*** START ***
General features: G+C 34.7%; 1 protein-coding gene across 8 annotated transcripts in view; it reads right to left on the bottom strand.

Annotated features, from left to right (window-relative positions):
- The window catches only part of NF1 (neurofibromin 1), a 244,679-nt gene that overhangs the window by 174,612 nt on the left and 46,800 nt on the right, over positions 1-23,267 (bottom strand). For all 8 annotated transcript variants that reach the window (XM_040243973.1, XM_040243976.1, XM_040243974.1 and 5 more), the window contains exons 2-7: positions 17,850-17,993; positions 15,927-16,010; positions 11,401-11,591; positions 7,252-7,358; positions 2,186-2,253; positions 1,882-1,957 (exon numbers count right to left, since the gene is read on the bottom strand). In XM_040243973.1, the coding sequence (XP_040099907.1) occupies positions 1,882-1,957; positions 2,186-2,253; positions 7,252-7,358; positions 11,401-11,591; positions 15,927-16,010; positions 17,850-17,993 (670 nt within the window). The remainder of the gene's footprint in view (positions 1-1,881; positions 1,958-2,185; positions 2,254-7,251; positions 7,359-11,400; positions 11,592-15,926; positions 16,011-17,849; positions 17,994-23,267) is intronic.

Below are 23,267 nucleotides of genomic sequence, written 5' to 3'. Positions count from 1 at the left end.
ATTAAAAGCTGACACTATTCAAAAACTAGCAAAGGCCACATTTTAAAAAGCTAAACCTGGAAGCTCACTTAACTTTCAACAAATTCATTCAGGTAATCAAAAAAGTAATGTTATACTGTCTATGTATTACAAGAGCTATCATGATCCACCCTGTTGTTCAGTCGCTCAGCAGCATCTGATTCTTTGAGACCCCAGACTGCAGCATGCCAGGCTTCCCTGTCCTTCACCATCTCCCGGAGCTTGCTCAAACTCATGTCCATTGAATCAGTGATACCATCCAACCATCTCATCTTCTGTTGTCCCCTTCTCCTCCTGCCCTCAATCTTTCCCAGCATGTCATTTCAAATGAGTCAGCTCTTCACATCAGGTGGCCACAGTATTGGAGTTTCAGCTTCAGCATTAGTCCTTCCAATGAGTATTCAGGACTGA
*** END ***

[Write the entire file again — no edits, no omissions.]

General features: G+C 34.7%; 1 protein-coding gene across 8 annotated transcripts in view; it reads right to left on the bottom strand.

Annotated features, from left to right (window-relative positions):
- The window catches only part of NF1 (neurofibromin 1), a 244,679-nt gene that overhangs the window by 174,612 nt on the left and 46,800 nt on the right, over positions 1-23,267 (bottom strand). For all 8 annotated transcript variants that reach the window (XM_040243973.1, XM_040243976.1, XM_040243974.1 and 5 more), the window contains exons 2-7: positions 17,850-17,993; positions 15,927-16,010; positions 11,401-11,591; positions 7,252-7,358; positions 2,186-2,253; positions 1,882-1,957 (exon numbers count right to left, since the gene is read on the bottom strand). In XM_040243973.1, the coding sequence (XP_040099907.1) occupies positions 1,882-1,957; positions 2,186-2,253; positions 7,252-7,358; positions 11,401-11,591; positions 15,927-16,010; positions 17,850-17,993 (670 nt within the window). The remainder of the gene's footprint in view (positions 1-1,881; positions 1,958-2,185; positions 2,254-7,251; positions 7,359-11,400; positions 11,592-15,926; positions 16,011-17,849; positions 17,994-23,267) is intronic.

Below are 23,267 nucleotides of genomic sequence, written 5' to 3'. Positions count from 1 at the left end.
ATTAAAAGCTGACACTATTCAAAAACTAGCAAAGGCCACATTTTAAAAAGCTAAACCTGGAAGCTCACTTAACTTTCAACAAATTCATTCAGGTAATCAAAAAAGTAATGTTATACTGTCTATGTATTACAAGAGCTATCATGATCCACCCTGTTGTTCAGTCGCTCAGCAGCATCTGATTCTTTGAGACCCCAGACTGCAGCATGCCAGGCTTCCCTGTCCTTCACCATCTCCCGGAGCTTGCTCAAACTCATGTCCATTGAATCAGTGATACCATCCAACCATCTCATCTTCTGTTGTCCCCTTCTCCTCCTGCCCTCAATCTTTCCCAGCATGTCATTTCAAATGAGTCAGCTCTTCACATCAGGTGGCCACAGTATTGGAGTTTCAGCTTCAGCATTAGTCCTTCCAATGAGTATTCAGGACTGA